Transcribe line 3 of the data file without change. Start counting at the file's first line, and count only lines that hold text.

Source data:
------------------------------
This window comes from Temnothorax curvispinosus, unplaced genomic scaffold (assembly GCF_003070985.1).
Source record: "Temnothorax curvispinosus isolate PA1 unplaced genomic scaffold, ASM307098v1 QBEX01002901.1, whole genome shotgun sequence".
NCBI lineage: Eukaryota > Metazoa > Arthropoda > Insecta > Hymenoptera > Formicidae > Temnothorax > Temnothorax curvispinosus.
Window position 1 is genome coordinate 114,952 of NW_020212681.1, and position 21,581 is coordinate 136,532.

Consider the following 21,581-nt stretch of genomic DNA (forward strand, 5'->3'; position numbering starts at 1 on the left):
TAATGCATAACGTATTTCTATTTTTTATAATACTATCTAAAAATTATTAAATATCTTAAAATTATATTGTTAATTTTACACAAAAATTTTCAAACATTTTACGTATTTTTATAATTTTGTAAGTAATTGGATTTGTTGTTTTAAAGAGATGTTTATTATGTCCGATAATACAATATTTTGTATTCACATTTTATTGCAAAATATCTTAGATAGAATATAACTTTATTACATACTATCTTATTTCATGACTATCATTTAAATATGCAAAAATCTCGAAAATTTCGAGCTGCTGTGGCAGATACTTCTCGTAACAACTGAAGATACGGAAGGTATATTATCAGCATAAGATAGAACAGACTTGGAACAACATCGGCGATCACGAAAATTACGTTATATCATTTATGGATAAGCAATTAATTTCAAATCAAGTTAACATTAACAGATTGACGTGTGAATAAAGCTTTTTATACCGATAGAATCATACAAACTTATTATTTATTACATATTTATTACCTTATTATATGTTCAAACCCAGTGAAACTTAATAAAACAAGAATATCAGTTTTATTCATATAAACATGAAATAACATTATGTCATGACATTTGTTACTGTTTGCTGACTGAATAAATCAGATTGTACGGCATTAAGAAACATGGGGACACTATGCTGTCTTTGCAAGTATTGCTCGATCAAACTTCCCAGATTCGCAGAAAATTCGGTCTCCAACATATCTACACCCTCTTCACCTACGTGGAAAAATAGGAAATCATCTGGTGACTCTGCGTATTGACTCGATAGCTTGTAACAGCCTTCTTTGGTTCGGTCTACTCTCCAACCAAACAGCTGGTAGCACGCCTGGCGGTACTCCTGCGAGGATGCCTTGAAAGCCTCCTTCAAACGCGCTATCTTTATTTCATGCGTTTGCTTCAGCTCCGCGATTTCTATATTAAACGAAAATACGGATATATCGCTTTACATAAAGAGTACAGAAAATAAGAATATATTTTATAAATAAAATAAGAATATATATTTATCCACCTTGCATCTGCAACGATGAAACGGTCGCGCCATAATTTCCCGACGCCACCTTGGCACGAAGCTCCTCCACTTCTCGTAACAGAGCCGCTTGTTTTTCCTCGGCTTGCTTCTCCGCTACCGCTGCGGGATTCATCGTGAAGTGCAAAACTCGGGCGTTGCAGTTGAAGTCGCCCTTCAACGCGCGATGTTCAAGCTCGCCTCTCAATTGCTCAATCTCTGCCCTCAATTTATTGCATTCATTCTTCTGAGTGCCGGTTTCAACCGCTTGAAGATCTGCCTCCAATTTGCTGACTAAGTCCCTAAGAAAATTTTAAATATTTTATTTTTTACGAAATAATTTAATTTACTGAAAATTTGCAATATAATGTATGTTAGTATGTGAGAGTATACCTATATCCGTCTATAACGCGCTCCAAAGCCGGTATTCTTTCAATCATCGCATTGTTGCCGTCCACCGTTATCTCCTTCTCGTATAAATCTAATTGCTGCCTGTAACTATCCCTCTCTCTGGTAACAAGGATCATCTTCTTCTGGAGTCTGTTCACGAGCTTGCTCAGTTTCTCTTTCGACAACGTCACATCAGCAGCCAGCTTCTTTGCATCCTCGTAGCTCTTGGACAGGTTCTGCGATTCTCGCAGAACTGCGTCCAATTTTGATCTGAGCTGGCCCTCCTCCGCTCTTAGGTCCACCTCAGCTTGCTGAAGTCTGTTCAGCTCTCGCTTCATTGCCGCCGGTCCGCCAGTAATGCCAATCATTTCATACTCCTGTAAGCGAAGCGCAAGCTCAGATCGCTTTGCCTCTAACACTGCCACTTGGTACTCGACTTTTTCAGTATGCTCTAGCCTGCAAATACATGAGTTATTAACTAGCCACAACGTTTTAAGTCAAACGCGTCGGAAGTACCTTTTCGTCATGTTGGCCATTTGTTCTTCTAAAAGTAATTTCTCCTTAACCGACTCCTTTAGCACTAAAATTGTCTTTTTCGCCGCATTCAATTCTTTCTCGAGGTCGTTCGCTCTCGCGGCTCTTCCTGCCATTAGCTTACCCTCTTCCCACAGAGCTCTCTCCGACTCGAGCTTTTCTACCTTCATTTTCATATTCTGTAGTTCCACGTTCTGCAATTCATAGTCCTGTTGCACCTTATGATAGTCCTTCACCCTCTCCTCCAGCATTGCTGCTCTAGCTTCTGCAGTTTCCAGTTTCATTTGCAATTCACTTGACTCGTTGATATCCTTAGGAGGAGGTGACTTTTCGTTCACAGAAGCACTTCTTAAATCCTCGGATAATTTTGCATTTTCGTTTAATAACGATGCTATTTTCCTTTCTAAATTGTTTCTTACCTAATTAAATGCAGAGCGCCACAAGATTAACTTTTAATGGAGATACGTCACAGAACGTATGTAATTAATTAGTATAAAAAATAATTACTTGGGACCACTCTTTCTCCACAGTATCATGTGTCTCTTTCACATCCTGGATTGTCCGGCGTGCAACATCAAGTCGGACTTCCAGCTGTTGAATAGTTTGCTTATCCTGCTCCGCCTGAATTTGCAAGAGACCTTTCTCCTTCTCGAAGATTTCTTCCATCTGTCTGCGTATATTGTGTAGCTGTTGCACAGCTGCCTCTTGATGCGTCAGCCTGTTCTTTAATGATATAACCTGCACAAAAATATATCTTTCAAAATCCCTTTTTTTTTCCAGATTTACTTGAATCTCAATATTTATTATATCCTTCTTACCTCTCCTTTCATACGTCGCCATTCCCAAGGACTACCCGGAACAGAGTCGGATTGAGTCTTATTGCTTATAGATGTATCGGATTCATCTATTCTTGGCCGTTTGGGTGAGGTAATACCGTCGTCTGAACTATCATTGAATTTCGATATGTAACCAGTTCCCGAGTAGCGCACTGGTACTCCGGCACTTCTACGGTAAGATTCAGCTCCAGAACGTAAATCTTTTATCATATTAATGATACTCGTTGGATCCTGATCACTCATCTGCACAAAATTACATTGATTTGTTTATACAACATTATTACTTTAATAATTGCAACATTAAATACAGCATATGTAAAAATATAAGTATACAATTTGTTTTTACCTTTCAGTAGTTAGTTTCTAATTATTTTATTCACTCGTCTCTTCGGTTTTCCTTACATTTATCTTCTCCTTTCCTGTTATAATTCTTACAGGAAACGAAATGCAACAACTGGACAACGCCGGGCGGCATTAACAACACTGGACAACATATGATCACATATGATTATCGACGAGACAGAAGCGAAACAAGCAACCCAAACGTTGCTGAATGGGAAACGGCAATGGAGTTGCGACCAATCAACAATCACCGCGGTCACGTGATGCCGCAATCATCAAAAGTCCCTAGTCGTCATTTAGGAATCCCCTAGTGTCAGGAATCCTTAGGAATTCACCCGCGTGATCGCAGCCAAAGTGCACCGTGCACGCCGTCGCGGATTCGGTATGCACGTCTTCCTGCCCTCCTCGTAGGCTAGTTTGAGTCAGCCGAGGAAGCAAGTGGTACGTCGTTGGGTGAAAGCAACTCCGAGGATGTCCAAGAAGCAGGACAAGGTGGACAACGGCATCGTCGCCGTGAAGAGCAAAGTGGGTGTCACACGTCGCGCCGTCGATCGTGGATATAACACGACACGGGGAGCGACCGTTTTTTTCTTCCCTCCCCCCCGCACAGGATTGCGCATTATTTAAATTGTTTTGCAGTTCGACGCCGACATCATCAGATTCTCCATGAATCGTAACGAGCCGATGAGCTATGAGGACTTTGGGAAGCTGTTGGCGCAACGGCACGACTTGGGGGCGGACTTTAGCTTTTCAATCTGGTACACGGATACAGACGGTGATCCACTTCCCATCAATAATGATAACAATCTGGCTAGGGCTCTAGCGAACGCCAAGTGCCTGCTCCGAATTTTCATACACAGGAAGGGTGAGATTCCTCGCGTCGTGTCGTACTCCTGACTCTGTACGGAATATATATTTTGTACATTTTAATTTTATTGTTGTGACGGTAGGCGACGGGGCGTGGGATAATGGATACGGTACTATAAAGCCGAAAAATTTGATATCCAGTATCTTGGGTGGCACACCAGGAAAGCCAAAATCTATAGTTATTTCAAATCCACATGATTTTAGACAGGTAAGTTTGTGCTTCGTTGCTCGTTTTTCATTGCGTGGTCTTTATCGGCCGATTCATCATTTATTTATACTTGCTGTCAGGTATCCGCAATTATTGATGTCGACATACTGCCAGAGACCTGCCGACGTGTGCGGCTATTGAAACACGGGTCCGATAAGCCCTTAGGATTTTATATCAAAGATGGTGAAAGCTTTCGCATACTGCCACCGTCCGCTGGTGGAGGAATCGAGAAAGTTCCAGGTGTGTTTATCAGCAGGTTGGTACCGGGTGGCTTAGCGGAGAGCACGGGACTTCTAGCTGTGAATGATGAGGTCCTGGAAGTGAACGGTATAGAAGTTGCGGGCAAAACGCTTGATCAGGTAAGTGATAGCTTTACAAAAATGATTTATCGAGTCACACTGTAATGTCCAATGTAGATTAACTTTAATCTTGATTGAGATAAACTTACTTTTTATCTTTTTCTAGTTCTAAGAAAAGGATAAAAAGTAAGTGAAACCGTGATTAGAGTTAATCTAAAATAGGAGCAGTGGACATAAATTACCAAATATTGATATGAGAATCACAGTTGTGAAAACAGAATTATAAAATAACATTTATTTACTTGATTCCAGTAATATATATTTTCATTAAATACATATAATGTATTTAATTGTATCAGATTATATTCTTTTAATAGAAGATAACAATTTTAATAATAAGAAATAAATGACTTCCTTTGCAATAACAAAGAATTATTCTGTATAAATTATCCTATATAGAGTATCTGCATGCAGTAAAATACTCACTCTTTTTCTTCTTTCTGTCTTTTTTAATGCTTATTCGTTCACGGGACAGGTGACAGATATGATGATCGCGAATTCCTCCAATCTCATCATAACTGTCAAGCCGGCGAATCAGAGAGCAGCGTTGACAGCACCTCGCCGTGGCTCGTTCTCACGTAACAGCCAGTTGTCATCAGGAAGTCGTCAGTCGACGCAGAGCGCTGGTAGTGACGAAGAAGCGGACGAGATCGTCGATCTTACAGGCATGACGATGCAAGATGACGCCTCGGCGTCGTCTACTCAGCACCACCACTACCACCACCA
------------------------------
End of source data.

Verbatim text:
NCBI lineage: Eukaryota > Metazoa > Arthropoda > Insecta > Hymenoptera > Formicidae > Temnothorax > Temnothorax curvispinosus.